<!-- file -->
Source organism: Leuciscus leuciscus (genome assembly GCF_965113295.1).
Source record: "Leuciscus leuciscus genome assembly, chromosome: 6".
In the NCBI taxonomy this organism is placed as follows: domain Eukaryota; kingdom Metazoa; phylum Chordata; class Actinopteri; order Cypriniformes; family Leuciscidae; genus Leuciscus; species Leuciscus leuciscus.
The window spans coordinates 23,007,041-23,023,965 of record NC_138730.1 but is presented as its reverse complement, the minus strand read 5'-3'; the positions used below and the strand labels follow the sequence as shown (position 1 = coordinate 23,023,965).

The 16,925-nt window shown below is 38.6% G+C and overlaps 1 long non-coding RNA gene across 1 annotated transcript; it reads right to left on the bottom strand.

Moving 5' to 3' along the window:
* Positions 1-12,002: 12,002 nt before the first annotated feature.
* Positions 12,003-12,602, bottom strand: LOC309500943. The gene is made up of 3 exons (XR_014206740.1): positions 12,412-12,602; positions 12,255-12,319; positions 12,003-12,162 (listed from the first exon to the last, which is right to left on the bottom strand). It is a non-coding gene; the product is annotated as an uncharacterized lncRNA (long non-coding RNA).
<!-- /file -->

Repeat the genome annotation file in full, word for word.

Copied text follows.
Source organism: Leuciscus leuciscus (genome assembly GCF_965113295.1).
Source record: "Leuciscus leuciscus genome assembly, chromosome: 6".
In the NCBI taxonomy this organism is placed as follows: domain Eukaryota; kingdom Metazoa; phylum Chordata; class Actinopteri; order Cypriniformes; family Leuciscidae; genus Leuciscus; species Leuciscus leuciscus.
The window spans coordinates 23,007,041-23,023,965 of record NC_138730.1 but is presented as its reverse complement, the minus strand read 5'-3'; the positions used below and the strand labels follow the sequence as shown (position 1 = coordinate 23,023,965).

The 16,925-nt window shown below is 38.6% G+C and overlaps 1 long non-coding RNA gene across 1 annotated transcript; it reads right to left on the bottom strand.

Moving 5' to 3' along the window:
* Positions 1-12,002: 12,002 nt before the first annotated feature.
* Positions 12,003-12,602, bottom strand: LOC309500943. The gene is made up of 3 exons (XR_014206740.1): positions 12,412-12,602; positions 12,255-12,319; positions 12,003-12,162 (listed from the first exon to the last, which is right to left on the bottom strand). It is a non-coding gene; the product is annotated as an uncharacterized lncRNA (long non-coding RNA).